Entry: Free entry, suggested £2 donation
Open Mic Event
Write Out Loud Woking is presenting a Poetry Lunch from 12-3pm in the cafe at the Lightbox gallery in Woking during the Lightbox's first literary festival. Four guest poets plus open mic, compered by Greg Freeman. The guest poets are:
Geoff Allnutt, aka The Speech Painter, has performed all over the UK from poetry clubs to music and literature festivals and is the winner of numerous poetry slams. He was a founder member of poetry’s first pop group, Atomic Lip - "A welcome cure for the aural anaemia of our times" (The Independent) - and co-host at pure Poetry at Soho theatre. He is lyricist and vocalist for the band Radio KWG and his Dr Seuss-inspired poetry collection, The Twat in the Flat, was published by Burning Eye in 2015.
Alison Hill's latest collection, Sisters in Spitfires (Indigo Dreams, 2015), celebrates the women who flew with the Air Transport Auxiliary during the second world war and was supported by the Arts Council. Her readings at a range of festivals and events include the Amy Johnson festival in Hull and next to a Hurricane in the former Wellington hangar at Brooklands museum. Alison set up and ran the Rhythm & Muse poetry and music night in Teddington and Kingston for seven years.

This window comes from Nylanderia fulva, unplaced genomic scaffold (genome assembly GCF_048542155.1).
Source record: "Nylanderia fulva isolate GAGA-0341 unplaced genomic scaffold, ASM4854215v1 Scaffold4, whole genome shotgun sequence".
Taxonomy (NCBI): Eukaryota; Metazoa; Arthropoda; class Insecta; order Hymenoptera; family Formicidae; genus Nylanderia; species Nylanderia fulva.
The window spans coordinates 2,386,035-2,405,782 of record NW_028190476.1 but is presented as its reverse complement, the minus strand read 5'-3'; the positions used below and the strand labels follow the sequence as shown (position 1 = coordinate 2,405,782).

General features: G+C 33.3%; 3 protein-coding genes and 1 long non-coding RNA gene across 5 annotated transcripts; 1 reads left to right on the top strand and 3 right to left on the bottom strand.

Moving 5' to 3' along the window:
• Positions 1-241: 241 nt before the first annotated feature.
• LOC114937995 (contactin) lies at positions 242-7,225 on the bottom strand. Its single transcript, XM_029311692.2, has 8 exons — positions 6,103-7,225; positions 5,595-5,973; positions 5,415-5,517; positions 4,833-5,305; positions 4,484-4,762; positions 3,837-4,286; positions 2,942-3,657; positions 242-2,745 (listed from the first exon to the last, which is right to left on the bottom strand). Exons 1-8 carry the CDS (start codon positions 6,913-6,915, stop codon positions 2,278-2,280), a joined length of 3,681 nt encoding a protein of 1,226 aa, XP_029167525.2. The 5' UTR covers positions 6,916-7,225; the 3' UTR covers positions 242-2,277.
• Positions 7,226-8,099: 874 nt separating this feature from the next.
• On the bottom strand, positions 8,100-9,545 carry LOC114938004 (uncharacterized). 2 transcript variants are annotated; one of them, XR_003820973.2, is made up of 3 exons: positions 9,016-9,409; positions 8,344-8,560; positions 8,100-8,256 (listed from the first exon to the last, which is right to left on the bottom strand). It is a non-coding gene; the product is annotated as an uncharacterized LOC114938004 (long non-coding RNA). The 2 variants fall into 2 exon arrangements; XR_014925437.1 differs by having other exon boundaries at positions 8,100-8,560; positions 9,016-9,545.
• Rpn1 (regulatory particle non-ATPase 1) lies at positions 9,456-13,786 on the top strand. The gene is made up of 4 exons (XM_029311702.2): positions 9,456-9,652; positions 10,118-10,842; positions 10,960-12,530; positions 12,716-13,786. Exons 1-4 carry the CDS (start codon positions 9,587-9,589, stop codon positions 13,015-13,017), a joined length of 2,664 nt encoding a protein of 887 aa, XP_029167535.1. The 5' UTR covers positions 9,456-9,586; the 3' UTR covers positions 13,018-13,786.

Maggie Sawkins won the 2013 Ted Hughes award for new work in poetry for her live literature production, Zones of Avoidance, about a mother trying to deal with her daughter’s drug addiction, and the heartrending moment when a baby has to be given up for adoption. Her poetry collection of the same name was published by Cinnamon in 2015. She lives in Portsmouth where she runs creative writing projects in community and healthcare settings. She also co-founded the regular and long-running poetry and music night Tongues and Grooves.
Racker Donnelly is an Irish poet with an international reputation, who has posted more than 100 “Rackerhymes” on Facebook. As Peter Donnelly, he led the Labour group on Woking council 25 years ago, and was credited with saving the Rhoda McGaw theatre. He wrote and staged two plays set in Woking: A Woman's Wartime and Wokka-Doodle-Dandy, which includes The Wokkiad, a comic history of Woking. It was written for the launch of the Woking Community Play Association.
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